Move existing WordPress site into Docker

Existing wordpress site in Docker

I’ve been running two WordPress blogs for some time and my biggest regret is that they are not running in Docker containers. If I did the right thing in the beginning, I wouldn’t have to worry about whether or not the server upgrade will be safe, or will I be able to recall server configuration when time to migrate comes. I actually would be able to spin up local blog replica, run some experiments on it (new settings, features or design change) and decide whether or not I want move that change into ‘production’.

However, it’s never too late. I’m reluctant to make a big change on the real server without prior tests, so today I’ll try to create local Docker replica of one of my blogs and see how that goes.

Step 0: The idea

The overall process should be relatively simple, as WordPress already has its own Docker image. What’s more, they have a working example of docker-compose.yml file that spins up WordPress container along with mysql, so we have a nice starting point:

I think attaching my blog’s backup (content + mysql data) to containers would actually get most of the job done. There might be some issues with WordPress expecting true domain name while running on localhost, but we might be able to do something about it. So let’s begin.

Step 1: Backup the blog

What I like about WordPress is how easy it is to take its backup. Archive www folder, zip database’s dump, and it’s done. Surprisingly, this is also the thing that I don’t like about WordPress, as I’d rather prefer having clear separation of application from its configuration and data. It looks like there’s some sort of separation, but I’m not sure I can trust it.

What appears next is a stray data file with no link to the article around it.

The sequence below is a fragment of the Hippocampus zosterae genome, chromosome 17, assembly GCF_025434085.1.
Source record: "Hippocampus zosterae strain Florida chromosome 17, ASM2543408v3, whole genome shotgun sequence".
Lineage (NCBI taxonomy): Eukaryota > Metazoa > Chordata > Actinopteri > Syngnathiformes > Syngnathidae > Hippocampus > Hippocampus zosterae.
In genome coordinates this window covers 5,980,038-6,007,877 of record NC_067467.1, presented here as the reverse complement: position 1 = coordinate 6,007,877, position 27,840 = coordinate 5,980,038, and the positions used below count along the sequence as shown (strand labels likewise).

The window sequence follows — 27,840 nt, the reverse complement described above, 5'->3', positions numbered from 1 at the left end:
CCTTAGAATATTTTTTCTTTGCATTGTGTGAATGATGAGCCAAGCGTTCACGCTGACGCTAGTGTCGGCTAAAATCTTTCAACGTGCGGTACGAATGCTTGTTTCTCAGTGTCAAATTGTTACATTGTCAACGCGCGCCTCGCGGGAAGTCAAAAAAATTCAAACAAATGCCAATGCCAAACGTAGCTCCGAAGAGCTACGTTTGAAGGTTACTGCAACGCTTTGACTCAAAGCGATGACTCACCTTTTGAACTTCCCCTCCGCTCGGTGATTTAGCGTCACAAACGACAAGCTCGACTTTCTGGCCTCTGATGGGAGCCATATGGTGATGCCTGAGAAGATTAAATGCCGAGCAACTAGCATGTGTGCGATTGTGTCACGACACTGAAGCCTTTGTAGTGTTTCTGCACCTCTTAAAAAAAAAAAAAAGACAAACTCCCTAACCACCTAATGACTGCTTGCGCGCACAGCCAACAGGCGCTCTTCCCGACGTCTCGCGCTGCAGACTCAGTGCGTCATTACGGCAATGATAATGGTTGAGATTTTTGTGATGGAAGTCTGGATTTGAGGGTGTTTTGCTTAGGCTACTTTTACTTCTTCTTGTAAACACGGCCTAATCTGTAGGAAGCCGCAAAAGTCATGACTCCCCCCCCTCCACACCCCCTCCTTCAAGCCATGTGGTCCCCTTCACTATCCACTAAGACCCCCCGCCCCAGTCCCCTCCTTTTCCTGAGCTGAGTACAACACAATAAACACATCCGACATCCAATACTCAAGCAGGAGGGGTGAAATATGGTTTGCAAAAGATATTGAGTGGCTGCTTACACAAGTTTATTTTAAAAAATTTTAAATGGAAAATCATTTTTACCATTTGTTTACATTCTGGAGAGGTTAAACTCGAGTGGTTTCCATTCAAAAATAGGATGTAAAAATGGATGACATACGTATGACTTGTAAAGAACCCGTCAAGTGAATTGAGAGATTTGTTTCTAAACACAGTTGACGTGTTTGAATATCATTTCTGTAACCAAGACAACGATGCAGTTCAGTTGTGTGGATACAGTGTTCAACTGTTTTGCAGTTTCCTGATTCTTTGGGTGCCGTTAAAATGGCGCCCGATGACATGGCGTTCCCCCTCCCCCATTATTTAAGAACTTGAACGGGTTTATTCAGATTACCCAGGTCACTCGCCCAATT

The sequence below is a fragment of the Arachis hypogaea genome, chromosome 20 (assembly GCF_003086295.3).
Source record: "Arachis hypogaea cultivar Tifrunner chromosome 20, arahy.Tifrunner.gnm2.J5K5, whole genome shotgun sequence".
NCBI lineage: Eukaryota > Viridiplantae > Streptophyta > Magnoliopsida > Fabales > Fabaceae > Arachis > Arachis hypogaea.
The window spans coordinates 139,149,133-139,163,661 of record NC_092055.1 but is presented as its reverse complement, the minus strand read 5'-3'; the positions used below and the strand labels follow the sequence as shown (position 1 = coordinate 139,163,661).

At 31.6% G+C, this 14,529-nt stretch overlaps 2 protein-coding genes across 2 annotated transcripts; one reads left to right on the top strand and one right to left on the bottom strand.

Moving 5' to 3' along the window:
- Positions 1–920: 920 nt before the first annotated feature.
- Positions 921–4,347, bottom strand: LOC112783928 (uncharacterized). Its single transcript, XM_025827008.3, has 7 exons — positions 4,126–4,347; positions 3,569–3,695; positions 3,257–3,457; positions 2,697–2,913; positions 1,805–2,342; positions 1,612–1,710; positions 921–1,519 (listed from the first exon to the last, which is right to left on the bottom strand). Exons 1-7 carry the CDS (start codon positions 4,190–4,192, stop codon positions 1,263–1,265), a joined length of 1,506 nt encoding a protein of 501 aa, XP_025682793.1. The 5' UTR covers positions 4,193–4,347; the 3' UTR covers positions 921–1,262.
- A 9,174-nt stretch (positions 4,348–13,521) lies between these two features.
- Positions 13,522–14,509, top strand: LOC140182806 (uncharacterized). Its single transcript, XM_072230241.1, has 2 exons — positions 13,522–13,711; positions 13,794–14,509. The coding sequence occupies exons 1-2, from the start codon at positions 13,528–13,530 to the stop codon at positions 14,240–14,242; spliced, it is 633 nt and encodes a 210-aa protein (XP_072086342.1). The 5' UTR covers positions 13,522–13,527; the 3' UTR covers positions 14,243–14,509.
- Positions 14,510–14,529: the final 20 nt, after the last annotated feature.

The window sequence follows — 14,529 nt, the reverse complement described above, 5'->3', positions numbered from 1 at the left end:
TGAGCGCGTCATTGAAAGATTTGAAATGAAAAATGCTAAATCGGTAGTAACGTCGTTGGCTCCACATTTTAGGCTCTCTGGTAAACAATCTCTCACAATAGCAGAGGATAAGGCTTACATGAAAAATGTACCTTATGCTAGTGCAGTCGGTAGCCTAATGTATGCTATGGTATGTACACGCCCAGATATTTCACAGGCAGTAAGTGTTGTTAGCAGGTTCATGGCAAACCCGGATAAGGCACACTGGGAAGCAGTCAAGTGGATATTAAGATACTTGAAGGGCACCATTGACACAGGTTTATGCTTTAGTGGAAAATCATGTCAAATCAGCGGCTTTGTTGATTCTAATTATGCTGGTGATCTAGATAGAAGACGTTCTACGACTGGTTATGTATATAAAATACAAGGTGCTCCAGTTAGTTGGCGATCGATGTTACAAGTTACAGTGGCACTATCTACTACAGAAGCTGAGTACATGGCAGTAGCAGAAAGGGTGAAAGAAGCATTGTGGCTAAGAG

So, let’s tar WordPress’s web folder and make mysqldump for codeblog.dotsandbrackets.com:

After these files ended up on local machine, we can move to the step two.

Step 2: Restore the website in a container

I checked WordPress’s Dockerfile and it seems that it will update wp-config.php file with environmental variables passed to container. Net effect is that we won’t have to restore mysql database with the same credentials as we used ‘in production’ and use new ones instead. We even can use root user (default choice for WP Dockerfile).

Very same Dockerfile says that it stores Wordpress’s content in /var/www/html (which is a volume, btw), so I can simply mount my backed up content to that path.

Finally, I’m not comfortable putting any credentials into files that most likely will end up in source control, so I’ll put them into environmental variables instead, e.g.:

Now, untar web content, create initial version of docker-compose.yml file with empty database for now and try to start it:

WordPress container: install

It did start, but we can’t tell if that install page is taken from ‘our’ content or from one that came with container. We need some data. Let’s shut down the web site and go to find some:

Step 3: Restore the database